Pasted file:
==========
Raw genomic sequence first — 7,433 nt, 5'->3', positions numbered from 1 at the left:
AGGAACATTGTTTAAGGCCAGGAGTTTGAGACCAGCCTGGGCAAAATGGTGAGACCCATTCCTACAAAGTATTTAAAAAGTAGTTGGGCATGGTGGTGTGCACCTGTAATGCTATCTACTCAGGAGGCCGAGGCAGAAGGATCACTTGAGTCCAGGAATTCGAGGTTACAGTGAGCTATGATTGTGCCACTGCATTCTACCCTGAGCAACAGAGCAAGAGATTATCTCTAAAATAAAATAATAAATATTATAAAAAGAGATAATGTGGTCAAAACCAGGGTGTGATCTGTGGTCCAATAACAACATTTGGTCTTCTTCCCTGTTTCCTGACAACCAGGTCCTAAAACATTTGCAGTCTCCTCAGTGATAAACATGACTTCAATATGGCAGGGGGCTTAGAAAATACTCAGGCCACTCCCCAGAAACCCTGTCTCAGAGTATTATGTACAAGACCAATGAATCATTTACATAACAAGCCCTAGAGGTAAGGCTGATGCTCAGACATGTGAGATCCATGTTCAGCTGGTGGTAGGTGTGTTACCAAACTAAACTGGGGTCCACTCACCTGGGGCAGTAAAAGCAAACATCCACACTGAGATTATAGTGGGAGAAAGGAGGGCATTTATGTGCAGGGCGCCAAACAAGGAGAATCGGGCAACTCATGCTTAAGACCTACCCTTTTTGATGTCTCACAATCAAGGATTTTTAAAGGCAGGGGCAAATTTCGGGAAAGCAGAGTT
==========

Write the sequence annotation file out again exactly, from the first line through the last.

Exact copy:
Raw genomic sequence first — 7,433 nt, 5'->3', positions numbered from 1 at the left:
AGGAACATTGTTTAAGGCCAGGAGTTTGAGACCAGCCTGGGCAAAATGGTGAGACCCATTCCTACAAAGTATTTAAAAAGTAGTTGGGCATGGTGGTGTGCACCTGTAATGCTATCTACTCAGGAGGCCGAGGCAGAAGGATCACTTGAGTCCAGGAATTCGAGGTTACAGTGAGCTATGATTGTGCCACTGCATTCTACCCTGAGCAACAGAGCAAGAGATTATCTCTAAAATAAAATAATAAATATTATAAAAAGAGATAATGTGGTCAAAACCAGGGTGTGATCTGTGGTCCAATAACAACATTTGGTCTTCTTCCCTGTTTCCTGACAACCAGGTCCTAAAACATTTGCAGTCTCCTCAGTGATAAACATGACTTCAATATGGCAGGGGGCTTAGAAAATACTCAGGCCACTCCCCAGAAACCCTGTCTCAGAGTATTATGTACAAGACCAATGAATCATTTACATAACAAGCCCTAGAGGTAAGGCTGATGCTCAGACATGTGAGATCCATGTTCAGCTGGTGGTAGGTGTGTTACCAAACTAAACTGGGGTCCACTCACCTGGGGCAGTAAAAGCAAACATCCACACTGAGATTATAGTGGGAGAAAGGAGGGCATTTATGTGCAGGGCGCCAAACAAGGAGAATCGGGCAACTCATGCTTAAGACCTACCCTTTTTGATGTCTCACAATCAAGGATTTTTAAAGGCAGGGGCAAATTTCGGGAAAGCAGAGTT